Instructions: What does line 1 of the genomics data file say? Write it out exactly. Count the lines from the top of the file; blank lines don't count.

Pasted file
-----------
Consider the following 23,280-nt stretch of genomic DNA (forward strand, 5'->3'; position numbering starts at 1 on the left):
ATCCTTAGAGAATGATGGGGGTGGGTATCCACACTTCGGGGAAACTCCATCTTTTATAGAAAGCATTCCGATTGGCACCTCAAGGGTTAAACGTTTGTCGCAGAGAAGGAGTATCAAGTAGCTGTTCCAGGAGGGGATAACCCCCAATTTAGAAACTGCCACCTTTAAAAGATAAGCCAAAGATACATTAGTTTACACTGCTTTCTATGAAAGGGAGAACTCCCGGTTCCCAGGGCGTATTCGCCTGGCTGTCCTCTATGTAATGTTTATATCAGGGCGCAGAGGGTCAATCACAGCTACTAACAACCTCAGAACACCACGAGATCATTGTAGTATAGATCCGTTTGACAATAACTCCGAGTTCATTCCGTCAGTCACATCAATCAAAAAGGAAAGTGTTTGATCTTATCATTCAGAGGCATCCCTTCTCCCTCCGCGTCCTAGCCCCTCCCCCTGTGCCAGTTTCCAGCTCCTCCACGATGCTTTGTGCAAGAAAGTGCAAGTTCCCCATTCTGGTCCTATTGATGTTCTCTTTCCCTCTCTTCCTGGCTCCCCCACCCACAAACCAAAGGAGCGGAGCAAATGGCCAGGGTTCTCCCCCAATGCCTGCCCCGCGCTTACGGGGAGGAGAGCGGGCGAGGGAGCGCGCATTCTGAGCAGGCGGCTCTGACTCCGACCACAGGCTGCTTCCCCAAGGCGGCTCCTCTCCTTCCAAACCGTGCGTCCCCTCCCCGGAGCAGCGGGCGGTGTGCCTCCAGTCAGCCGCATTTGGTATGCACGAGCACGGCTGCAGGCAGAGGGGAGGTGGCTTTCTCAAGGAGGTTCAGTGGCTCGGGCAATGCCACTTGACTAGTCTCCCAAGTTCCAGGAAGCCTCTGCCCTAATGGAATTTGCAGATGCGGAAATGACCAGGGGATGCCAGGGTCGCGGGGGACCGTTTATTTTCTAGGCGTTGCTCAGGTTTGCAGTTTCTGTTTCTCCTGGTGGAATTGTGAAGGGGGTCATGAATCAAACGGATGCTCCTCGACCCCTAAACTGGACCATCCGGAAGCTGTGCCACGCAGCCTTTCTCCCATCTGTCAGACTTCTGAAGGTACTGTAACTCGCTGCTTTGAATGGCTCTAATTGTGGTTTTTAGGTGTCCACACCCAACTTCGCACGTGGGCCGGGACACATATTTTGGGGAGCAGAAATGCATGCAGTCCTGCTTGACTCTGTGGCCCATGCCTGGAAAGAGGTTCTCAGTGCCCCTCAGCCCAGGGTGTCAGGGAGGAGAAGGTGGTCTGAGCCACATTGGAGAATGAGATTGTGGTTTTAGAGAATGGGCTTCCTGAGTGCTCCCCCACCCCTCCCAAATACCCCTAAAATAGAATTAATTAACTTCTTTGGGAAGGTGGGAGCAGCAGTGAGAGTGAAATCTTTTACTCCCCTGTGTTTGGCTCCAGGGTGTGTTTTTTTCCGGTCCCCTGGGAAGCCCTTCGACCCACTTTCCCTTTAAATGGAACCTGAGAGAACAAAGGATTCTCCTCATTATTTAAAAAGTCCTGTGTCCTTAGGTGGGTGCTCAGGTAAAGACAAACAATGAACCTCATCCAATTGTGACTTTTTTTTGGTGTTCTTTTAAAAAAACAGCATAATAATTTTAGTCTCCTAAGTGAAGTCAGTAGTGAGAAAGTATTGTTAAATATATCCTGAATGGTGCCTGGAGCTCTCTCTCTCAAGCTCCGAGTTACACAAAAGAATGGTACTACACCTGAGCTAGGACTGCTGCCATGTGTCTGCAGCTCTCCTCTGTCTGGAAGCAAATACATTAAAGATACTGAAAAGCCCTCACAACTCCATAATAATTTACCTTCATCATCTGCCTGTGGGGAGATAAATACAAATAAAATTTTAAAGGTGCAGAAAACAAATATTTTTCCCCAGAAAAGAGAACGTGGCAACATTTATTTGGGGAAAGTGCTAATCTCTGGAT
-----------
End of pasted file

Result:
Consider the following 23,280-nt stretch of genomic DNA (forward strand, 5'->3'; position numbering starts at 1 on the left):